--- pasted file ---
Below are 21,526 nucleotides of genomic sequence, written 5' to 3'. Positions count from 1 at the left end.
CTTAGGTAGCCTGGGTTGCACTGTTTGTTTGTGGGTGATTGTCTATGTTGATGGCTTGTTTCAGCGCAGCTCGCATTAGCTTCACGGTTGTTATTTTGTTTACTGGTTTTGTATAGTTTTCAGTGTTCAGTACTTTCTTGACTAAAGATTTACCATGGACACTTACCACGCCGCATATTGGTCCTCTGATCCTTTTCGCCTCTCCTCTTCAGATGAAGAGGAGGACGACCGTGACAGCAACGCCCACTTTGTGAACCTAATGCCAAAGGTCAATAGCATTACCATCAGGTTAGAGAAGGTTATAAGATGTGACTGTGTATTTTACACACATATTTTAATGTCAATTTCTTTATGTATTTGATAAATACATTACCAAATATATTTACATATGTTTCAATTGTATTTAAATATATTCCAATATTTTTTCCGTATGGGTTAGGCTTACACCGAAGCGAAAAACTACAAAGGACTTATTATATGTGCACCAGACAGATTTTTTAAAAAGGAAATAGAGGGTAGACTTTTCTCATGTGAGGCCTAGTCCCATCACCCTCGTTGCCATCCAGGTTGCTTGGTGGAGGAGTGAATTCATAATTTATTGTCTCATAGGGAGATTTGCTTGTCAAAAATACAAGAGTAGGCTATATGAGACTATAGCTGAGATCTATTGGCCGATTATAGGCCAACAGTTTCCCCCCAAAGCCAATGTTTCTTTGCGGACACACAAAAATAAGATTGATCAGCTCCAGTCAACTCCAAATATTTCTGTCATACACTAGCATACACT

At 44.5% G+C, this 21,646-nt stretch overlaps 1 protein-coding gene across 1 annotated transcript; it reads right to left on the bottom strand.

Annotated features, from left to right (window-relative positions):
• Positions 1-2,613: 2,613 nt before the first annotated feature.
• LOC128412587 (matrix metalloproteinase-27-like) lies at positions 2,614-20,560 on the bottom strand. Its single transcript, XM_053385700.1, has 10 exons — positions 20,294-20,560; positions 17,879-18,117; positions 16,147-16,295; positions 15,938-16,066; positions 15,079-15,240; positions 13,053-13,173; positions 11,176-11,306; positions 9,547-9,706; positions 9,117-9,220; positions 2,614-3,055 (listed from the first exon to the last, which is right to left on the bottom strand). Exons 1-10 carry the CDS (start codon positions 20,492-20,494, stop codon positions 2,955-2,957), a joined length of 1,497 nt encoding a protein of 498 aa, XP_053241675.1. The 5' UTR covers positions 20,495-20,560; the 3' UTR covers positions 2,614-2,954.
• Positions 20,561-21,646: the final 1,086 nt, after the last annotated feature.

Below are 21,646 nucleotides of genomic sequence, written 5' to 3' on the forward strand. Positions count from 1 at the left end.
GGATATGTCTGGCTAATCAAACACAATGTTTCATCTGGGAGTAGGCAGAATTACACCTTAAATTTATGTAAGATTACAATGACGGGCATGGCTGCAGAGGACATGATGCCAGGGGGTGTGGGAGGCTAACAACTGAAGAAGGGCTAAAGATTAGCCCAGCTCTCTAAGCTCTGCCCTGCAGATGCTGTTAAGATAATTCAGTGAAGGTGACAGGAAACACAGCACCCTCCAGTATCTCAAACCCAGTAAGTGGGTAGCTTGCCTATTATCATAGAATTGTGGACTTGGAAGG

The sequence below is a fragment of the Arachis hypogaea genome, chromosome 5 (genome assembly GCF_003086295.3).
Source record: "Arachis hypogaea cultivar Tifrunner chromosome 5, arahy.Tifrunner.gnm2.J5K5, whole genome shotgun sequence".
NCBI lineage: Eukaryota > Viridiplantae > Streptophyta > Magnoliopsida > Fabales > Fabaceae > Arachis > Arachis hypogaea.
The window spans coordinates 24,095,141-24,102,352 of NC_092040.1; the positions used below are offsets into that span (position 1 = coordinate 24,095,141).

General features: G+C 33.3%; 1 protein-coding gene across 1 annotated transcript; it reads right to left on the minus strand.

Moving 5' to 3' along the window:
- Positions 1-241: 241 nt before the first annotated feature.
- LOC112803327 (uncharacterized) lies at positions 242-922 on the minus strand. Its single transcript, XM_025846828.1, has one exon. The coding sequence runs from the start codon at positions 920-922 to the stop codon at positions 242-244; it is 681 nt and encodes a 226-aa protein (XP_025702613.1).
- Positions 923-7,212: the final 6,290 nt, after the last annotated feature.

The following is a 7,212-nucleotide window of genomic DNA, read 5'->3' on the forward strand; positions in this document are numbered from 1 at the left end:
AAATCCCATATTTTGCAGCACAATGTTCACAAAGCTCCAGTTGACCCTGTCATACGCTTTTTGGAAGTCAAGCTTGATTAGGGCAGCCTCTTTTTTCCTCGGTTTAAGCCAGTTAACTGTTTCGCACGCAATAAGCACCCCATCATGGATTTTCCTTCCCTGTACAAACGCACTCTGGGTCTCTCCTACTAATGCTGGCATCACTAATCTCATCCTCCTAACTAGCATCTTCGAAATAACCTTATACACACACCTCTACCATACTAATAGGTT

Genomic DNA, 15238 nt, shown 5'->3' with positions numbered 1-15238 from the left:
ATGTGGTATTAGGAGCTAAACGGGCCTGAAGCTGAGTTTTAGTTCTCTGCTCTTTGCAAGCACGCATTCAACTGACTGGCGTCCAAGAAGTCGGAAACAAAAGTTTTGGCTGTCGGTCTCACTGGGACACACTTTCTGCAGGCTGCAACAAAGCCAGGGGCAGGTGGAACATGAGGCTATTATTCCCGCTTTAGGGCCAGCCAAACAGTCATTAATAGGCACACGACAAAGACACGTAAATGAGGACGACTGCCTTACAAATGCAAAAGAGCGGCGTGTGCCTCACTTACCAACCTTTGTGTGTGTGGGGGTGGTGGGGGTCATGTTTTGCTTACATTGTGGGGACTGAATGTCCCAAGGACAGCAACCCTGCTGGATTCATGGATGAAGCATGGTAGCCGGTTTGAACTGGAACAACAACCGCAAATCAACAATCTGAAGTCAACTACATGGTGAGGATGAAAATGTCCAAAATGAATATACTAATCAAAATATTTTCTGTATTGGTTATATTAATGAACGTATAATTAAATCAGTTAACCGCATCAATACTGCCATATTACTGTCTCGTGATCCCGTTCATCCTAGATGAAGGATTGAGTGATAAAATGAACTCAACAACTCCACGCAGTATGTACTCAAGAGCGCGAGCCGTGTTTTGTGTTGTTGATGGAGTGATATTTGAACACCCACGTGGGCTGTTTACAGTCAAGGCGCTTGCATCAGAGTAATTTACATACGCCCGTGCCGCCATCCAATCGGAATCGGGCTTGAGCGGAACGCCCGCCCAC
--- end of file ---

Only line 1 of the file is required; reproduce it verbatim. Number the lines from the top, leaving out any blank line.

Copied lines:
Below are 21,526 nucleotides of genomic sequence, written 5' to 3'. Positions count from 1 at the left end.